As a camp director at Camp Kanesatake, Seigfried would conduct seed programs for kids “to show them God’s provision for next year … and how in plants and insects and birds, you see God’s infinite creation.”

Wandering through Seigfried’s gardens, the ladies of Val Verda Drive discuss how their plants are doing this year, how many caterpillars, butterflies, and hummingbirds they’ve seen, and what kind. There’s a recurring theme in all the gardens: that of gift-giving.

“This, Nancy gave me,” Seigfried says, and, “Fran gave me this. A friend from garden club gave me this plant.”

“I don’t think you bought anything here, did you?” Stewart remarks at one point.

And so it is in Stewart’s garden, too, just next door. Some of Nuhfer’s dahlias add variety to the space that was obviously designed by someone with an eye for style.

“I was an interior designer for many years,” Stewart explains. “So I think a lot about curb appeal. I like to have beauty everywhere.”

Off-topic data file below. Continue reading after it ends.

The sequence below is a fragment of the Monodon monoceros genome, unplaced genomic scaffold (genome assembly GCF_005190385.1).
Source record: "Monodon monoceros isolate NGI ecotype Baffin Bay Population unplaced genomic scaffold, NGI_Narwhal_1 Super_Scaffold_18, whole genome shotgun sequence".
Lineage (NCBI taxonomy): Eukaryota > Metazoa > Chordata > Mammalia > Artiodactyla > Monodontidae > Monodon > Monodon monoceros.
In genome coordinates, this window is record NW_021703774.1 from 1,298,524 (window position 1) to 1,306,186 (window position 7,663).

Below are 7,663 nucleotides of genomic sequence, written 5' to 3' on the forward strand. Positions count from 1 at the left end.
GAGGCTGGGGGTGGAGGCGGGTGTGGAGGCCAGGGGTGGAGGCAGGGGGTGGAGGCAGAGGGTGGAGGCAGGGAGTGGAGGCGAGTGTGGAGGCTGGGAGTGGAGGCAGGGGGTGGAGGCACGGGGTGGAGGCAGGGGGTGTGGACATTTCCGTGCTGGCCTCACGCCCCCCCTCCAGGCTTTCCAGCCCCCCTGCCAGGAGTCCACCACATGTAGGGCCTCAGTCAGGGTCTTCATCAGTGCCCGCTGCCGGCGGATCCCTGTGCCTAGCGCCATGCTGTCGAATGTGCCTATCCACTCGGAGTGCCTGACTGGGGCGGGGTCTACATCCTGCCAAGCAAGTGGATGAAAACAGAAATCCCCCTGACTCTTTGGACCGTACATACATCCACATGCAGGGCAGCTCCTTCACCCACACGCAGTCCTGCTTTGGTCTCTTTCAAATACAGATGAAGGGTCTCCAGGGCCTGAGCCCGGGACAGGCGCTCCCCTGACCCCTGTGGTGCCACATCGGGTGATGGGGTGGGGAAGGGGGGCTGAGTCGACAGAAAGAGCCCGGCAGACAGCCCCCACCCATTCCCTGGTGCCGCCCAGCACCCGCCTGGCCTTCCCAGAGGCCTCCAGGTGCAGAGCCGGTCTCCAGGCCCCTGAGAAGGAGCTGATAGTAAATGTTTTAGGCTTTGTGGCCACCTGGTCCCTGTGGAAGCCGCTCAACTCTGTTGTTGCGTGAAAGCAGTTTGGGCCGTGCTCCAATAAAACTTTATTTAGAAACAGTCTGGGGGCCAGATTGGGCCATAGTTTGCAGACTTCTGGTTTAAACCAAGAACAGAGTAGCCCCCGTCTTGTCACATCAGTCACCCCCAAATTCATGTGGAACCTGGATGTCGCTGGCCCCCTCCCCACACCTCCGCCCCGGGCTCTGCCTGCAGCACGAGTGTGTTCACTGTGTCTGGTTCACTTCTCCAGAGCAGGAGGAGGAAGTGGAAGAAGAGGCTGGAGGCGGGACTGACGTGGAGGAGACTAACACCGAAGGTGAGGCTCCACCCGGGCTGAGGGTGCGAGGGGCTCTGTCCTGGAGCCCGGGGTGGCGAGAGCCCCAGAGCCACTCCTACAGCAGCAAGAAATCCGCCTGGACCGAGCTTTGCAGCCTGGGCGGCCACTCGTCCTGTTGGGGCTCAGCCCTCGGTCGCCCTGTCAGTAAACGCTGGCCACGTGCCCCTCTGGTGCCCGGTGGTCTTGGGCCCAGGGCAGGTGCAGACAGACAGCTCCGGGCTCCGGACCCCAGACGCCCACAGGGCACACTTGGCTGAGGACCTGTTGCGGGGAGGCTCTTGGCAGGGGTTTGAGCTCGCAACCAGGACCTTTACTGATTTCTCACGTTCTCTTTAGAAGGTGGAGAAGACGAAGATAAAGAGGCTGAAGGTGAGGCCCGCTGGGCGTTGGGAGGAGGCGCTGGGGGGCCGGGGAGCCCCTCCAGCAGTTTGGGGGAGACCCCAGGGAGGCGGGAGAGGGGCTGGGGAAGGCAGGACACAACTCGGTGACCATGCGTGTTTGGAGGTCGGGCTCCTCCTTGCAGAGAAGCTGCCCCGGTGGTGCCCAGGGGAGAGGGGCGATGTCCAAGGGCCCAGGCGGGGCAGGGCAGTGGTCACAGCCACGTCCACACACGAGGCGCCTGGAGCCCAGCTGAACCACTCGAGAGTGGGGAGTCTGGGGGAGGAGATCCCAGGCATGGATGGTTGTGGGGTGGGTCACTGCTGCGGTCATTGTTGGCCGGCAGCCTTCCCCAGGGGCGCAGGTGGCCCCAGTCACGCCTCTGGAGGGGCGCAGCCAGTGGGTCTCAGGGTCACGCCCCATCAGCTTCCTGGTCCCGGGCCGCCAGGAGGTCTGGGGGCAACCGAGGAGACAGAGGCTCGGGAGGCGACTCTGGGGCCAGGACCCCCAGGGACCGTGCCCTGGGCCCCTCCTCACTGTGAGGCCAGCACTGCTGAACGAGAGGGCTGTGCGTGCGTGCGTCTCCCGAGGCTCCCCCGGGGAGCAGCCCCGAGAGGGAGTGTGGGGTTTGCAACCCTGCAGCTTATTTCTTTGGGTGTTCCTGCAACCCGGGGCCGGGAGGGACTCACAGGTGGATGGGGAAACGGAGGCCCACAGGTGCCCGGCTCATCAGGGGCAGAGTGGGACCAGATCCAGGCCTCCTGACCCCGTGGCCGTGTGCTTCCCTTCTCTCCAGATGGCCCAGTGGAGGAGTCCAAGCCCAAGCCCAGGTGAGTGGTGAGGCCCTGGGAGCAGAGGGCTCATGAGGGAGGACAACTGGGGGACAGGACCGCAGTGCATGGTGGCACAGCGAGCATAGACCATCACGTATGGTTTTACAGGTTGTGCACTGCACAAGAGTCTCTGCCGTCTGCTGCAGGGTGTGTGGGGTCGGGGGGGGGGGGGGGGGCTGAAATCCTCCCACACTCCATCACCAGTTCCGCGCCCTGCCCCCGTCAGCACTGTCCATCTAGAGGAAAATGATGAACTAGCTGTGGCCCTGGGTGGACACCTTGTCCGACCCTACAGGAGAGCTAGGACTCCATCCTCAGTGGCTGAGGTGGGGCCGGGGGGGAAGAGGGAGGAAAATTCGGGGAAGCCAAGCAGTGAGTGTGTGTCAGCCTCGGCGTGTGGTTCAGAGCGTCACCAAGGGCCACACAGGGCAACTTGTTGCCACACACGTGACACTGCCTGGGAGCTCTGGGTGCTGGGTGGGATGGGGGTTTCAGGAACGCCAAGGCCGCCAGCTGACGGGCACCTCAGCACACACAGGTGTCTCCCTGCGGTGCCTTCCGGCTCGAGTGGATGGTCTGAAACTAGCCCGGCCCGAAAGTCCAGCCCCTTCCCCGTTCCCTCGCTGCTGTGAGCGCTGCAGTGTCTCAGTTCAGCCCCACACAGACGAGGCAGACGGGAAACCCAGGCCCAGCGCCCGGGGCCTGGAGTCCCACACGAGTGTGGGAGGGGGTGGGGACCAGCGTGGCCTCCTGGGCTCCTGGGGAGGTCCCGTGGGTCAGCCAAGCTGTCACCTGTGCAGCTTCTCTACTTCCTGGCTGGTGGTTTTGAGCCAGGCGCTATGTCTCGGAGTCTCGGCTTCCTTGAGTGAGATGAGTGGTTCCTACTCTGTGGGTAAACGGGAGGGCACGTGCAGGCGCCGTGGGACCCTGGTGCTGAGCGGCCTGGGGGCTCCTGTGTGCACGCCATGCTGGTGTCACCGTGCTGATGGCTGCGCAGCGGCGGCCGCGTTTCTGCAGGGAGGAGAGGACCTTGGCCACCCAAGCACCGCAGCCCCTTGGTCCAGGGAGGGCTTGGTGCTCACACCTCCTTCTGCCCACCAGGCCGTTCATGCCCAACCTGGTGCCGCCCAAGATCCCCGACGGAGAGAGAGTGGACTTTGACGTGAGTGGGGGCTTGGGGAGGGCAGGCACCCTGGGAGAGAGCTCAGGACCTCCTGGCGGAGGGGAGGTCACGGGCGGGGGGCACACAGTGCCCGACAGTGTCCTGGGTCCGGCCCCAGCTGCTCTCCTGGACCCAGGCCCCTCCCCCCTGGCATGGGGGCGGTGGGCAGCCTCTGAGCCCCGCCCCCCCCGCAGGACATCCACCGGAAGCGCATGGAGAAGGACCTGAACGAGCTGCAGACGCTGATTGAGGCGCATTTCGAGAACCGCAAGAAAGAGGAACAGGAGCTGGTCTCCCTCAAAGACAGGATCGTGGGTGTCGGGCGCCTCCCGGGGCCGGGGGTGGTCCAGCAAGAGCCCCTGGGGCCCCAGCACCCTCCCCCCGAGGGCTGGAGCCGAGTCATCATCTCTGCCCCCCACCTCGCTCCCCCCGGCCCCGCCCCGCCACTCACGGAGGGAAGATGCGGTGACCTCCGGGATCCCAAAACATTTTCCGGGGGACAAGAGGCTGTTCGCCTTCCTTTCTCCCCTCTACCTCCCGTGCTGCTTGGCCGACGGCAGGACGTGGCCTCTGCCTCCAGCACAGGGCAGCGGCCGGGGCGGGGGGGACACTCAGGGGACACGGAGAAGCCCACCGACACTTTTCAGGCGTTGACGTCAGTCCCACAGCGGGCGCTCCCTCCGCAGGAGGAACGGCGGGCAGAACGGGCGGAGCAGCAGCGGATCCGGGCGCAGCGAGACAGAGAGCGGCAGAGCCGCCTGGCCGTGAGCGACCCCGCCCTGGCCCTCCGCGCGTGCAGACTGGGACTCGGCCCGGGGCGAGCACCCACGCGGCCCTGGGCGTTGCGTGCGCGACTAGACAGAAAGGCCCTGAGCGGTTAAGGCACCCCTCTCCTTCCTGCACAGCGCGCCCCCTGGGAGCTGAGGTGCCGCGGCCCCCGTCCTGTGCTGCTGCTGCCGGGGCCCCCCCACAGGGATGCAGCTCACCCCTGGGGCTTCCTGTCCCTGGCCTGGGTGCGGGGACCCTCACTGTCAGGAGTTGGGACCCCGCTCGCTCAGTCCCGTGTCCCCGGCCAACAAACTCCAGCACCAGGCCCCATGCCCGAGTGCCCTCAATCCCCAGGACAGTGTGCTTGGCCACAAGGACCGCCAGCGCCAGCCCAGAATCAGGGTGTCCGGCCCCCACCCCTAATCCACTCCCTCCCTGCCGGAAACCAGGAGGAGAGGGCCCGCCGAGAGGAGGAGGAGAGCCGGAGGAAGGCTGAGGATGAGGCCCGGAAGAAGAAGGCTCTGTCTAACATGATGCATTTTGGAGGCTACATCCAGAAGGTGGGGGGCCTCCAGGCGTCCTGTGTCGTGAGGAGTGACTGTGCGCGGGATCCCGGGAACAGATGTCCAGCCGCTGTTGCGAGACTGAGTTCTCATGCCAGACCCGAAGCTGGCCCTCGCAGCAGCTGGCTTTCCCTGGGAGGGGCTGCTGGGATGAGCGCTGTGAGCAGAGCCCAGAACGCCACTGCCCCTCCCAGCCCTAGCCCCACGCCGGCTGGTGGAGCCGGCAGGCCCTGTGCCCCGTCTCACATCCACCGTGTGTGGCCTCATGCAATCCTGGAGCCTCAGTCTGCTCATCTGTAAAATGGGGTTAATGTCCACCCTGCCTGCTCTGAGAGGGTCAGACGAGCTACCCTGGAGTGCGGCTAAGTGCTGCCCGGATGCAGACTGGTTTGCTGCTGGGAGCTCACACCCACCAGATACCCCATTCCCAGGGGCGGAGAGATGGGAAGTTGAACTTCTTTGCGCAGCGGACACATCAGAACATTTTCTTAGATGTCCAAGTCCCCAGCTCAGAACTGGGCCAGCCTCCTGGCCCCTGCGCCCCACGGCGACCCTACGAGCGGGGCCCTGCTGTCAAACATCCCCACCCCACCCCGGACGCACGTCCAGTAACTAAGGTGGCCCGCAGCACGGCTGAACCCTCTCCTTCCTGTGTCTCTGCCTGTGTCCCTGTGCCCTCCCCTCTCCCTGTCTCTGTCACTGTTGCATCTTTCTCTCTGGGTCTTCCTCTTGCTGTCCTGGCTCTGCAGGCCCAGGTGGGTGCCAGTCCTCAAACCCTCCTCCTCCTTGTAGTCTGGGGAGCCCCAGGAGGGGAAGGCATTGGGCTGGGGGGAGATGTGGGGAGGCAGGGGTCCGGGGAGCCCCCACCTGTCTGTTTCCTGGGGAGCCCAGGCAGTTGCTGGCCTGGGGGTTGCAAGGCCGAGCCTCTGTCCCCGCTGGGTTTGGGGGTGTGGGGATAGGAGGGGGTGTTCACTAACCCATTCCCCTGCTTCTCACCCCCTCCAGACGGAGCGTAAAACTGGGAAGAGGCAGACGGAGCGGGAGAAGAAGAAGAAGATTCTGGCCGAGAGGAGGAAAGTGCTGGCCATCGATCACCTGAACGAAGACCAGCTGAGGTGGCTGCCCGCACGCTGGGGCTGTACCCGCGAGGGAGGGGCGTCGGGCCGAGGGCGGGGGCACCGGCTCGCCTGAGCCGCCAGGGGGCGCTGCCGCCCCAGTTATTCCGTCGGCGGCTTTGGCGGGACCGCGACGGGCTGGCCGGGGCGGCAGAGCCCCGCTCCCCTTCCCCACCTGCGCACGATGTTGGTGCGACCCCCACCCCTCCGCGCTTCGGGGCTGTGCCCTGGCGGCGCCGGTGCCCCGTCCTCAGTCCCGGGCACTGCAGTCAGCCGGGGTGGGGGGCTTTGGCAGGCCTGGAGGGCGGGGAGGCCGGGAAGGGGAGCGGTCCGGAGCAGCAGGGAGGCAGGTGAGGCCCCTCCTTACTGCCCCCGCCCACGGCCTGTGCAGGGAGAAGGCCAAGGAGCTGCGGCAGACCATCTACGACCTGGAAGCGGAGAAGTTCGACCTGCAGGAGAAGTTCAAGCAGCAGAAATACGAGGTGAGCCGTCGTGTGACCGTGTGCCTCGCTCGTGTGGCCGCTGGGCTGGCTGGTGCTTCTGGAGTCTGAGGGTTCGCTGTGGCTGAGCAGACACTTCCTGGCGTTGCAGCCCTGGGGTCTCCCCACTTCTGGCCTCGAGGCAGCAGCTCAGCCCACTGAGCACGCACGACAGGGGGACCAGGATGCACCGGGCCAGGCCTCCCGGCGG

Stewart’s garden is imaginative: There’s a little garden by the mailbox, flowers by the front door, and a shade garden of hostas and ferns artfully arranged under the deck in the backyard.

There are also marigolds, roses, a mix of herbs, and 43-year-old peonies Stewart and her husband transplanted when they first moved into their home and didn’t have a lot of extra money.

“I like color, lots of color,” says Stewart. “I like to do things for pollinators, and I buy and plant what I like to look at. Every year, I find something else I want to grow.”

Stewart’s garden makes a statement and has been motivational. The Stewarts were out of town when Seigfried was planting her dahlia bed on the border of their properties this spring. Seigfried looked at Stewart’s yard and couldn’t bring herself to leave a row of black pipes exposed.